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Straight Up Conversation: Trade School Impresario Sarah Turner

By Rick Hess — May 16, 2019 10 min read
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Sarah Turner is president of North Bennet Street School (NBSS), a 138-year-old trade school serving 150 students each year in Boston. Previously, Sarah served as the dean of Cranbrook Academy of Art, and she previously taught at the Rhode Island School of Design. In 2005, Sarah was awarded a Fulbright Fellowship to research Dutch contemporary applied art. I recently spoke with her about the North Bennet Street School and their distinctive approach to training students in traditional trades, like bookbinding and preservation carpentry. Here’s what she had to say.

Rick Hess: Sarah, what is North Bennet Street School [NBSS]?

Sarah Turner: We’re America’s very first trade school. Since our founding in 1881, we’ve trained generations of students for careers in traditional trades—such as carpentry, furniture making, jewelry making, violin making, locksmithing, piano technology, bookbinding, and preservation carpentry. Our approach is to foster individual growth and a commitment to excellence, while at the same time, training people for well-paying jobs that are in-demand and impossible to export. We’re proud to be recognized both nationally and internationally for our excellence as a learning institution, and as a leader in craft and traditional trades.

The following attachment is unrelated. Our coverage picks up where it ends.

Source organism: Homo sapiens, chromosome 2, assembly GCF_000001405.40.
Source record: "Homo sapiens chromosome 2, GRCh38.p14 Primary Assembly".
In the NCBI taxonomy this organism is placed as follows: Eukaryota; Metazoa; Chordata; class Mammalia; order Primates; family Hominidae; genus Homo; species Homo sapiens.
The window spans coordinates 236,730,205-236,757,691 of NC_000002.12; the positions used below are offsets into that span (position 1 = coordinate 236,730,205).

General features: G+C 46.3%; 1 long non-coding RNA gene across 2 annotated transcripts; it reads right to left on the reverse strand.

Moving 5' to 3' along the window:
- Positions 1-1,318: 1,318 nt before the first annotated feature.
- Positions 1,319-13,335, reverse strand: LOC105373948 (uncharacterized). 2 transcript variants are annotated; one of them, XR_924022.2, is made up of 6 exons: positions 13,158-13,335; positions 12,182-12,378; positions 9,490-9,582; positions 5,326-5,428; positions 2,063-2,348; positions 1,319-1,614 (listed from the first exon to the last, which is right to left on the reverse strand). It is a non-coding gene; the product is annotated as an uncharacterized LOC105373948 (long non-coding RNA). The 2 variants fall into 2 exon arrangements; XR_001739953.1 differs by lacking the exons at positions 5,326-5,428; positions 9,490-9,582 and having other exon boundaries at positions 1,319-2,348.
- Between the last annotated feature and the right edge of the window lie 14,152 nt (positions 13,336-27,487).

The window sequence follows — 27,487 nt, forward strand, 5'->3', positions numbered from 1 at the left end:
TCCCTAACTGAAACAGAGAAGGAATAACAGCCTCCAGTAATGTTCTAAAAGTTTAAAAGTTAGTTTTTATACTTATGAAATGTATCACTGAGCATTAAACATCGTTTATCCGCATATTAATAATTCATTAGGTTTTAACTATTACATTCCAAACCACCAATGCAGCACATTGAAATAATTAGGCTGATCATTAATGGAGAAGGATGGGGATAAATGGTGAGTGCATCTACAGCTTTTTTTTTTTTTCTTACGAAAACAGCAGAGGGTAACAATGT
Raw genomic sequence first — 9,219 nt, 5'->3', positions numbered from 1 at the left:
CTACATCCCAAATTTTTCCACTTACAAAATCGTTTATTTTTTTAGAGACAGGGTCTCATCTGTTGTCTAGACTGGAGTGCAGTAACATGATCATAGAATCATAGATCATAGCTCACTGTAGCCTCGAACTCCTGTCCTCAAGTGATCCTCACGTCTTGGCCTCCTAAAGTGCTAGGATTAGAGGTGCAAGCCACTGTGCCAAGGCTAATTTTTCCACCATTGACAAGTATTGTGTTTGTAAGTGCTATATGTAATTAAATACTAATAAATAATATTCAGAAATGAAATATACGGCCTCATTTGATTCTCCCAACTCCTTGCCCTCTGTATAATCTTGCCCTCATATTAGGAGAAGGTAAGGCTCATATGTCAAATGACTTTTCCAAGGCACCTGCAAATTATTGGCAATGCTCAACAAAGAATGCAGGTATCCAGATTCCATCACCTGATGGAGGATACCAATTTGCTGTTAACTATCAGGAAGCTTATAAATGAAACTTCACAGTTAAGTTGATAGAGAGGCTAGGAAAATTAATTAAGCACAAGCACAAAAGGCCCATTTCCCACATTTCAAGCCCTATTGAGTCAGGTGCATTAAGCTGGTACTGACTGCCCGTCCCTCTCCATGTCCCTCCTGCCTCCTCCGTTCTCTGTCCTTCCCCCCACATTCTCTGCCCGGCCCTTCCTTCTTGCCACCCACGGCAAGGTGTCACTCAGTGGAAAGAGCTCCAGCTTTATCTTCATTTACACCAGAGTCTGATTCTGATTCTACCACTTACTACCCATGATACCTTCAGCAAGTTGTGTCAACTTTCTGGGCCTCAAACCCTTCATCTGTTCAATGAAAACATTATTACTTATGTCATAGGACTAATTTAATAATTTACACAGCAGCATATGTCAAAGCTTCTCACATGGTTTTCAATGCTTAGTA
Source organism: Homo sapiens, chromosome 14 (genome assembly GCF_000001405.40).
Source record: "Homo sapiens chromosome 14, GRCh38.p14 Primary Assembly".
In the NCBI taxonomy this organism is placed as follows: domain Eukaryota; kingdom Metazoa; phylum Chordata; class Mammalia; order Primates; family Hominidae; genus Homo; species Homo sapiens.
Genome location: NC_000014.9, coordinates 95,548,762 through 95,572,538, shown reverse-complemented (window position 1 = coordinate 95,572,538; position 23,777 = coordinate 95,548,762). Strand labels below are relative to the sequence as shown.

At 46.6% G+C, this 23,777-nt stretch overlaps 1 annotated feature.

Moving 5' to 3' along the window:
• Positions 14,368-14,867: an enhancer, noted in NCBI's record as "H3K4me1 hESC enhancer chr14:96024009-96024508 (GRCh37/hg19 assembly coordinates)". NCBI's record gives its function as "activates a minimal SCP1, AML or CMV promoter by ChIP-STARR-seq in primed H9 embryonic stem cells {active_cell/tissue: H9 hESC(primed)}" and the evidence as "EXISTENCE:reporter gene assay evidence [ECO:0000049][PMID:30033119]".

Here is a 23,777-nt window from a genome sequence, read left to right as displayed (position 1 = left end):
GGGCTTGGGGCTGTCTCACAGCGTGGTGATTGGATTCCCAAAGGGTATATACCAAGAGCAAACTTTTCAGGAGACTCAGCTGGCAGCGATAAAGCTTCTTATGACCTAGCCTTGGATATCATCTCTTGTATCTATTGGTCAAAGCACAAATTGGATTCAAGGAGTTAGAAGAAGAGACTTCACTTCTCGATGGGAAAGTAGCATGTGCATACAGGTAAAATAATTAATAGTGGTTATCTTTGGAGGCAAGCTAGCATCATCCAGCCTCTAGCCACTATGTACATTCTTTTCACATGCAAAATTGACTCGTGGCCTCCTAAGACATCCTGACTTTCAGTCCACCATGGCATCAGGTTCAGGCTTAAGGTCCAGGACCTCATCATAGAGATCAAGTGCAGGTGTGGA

Rick: North Bennet Street School has been around for more than a century. Is it still relevant in 2019?

Sarah: North Bennet Street School was originally founded to enable immigrants to develop productive lives in their new home. Today, the school continues to bridge the gap between opportunity and demand by training the next generation of traditional tradespeople using time-honored methods and skills. The United States is facing a skilled labor shortage: The U.S. Department of Education reports that there will be 68 percent more job openings in trade-related jobs in the next five years than there are people trained to fill them. We’re here to help fill that gap—for the jobs needed, but also for the people training with us—by offering an alternative path to a four-year degree, and helping our students achieve meaningful lives and careers.

Rick: So can you walk me through the curriculum? How do you teach these skills?

Sarah: We have nine full-time programs, including bookbinding, carpentry, cabinet and furniture making, jewelry making and repair, locksmithing and security technology, piano technology (basic and advanced), preservation carpentry, and violin making and repair. We also offer a number of short-term continuing education classes, free public programs like exhibits and lectures, and partnerships with local schools, nonprofits, and cultural institutions. Since its founding, North Bennet Street School has used the Sloyd system of manual training, which seeks to teach the whole person not only how to make a living, but how to live. While we do teach technical skills, of course, this Swedish method focuses on the development of character, intellectual capacity, as well as manual skills. Students complete progressive projects that follow a series of steps, which build manual dexterity and executive functioning skills, such as organization, planning, goal setting, and follow-through. We don’t have typical classes per se, but rather instruction is through observation and projects, usually in the machine room, at a workbench or in the field. Students then practice independently, and with time and guidance by our experienced faculty, come to master their new skill.

Rick: Is there any concern that you’re training students in highly specific skills that might become obsolete?